Facebook And Community
By: Alexis Williams
First, a confession…I am a Facebook junkie. I have always been the type to do a lot of work on my laptop, and Facebook is now a permanent tab in my Safari window. All the things people so willingly post to their social network fascinate me. Heck, the things I willingly share on my page fascinate me. Why do I want my 903 friends to know that my cat is taking a nap next to me while I type my sermon outline? Why do I think any of them will care? But some of my friends do, in fact, respond to my cat pictures. Or coffee pictures. Or random sign pictures. Just as I respond to their posts about their breakfast food. Or Words With Friends accomplishments. Or their political rants.
Why? Why is Facebook the vacuum of countless hours of life for so many people? Why do we open that crazy little page to feed the addiction we had no idea was a side effect of signing up? The answer is actually very simple; we were created to live in community. From the very beginning, God could see that it wasn’t good for Adam to be alone. One of the first things Cain does after being forced to wander, is to build a city. The Tower of Babel is built in the hope that the people won’t be scattered (ironic, yes?). The Israelites live in tribes and clans within the tribes. The emerging Christian church in Acts shares all things in common, eating together as often as they gather.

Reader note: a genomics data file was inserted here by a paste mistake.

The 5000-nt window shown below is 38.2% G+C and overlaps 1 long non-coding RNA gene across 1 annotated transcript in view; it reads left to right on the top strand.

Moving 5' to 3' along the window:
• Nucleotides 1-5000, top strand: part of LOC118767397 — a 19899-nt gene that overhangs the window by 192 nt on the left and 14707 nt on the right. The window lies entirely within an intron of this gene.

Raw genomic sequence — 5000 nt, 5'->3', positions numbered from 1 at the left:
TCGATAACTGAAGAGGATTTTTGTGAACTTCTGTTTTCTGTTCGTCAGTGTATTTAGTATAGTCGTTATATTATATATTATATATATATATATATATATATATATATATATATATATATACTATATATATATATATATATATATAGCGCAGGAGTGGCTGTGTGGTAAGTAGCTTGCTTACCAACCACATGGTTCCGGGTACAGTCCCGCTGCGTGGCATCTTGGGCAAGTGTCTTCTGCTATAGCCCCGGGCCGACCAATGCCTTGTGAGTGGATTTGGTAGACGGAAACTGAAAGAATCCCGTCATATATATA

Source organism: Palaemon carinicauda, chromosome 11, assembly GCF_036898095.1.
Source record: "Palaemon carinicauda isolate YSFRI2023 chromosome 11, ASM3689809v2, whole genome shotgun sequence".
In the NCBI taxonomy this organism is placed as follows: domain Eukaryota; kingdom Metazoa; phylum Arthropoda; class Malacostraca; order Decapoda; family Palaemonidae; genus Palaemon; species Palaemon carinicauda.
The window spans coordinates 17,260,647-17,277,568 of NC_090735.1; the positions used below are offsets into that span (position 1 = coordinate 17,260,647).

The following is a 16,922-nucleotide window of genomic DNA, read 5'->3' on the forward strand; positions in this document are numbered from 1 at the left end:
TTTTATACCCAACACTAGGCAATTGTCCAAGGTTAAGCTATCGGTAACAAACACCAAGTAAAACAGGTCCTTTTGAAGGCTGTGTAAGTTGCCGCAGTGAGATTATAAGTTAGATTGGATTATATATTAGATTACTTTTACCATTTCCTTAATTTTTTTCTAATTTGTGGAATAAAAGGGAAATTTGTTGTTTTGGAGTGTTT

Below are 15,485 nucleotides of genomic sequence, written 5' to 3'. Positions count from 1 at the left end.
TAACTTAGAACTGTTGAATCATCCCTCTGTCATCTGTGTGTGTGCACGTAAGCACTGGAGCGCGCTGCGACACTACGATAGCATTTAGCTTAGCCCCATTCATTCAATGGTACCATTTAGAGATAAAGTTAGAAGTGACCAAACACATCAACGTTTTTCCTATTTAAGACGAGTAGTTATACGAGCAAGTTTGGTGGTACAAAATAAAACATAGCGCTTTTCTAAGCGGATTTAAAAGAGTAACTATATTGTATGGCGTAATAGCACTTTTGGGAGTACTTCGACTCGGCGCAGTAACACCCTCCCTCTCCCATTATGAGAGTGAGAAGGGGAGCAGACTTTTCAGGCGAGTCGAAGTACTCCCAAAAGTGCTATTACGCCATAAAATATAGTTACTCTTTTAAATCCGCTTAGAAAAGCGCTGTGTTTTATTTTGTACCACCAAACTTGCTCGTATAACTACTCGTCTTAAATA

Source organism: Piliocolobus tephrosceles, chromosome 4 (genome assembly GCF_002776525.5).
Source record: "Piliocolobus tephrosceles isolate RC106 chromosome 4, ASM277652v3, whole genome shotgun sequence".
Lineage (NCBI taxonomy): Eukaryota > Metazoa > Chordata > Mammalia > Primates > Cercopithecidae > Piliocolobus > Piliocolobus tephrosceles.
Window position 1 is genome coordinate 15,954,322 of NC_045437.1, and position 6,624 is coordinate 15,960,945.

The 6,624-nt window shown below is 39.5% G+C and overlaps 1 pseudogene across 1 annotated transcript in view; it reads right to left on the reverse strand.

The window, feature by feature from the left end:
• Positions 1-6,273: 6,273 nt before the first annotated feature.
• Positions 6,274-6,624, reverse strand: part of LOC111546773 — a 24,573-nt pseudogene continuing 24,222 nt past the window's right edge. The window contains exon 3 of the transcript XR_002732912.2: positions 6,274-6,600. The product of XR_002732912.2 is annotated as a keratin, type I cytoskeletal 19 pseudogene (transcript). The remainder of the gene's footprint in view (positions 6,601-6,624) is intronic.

We now live in a world where we can communicate with hundreds of people, but usually through the medium of our favorite electronic toy. We can chat, e-mail, and text almost anyone we want, at any time. I know students that live in constant communication with their friends via their phones. And why? Because we feel this desperate need for community. But here is where the break down happens for me. These same people, who can talk to me about anything over text, who can spend hours in conversation via Facebook….these exact same people can barely get through a face to face conversation. These exact same people can’t stand to put their phones down long enough to focus through a 10 minute sermon, or a 30 minute discussion.
Somewhere along the line we lost the art of genuine community, in favor of its digital substitute. I don’t have a solution for this problem. Maybe some don’t think it’s a problem. What I do know is this, as much fun as Facebook is, someone liking my status doesn’t make the loneliness go away. As convenient as texting is, it is no substitute for the ministry of presence that another human can provide. Somehow, we have to reclaim this elusive concept of community, so that we can more fully embrace who we were created to be.
See more devotions from Alexis and our other Young Adult writers, or find our how you can become a writer yourself at our By Young Adults for Young Adults devotion page.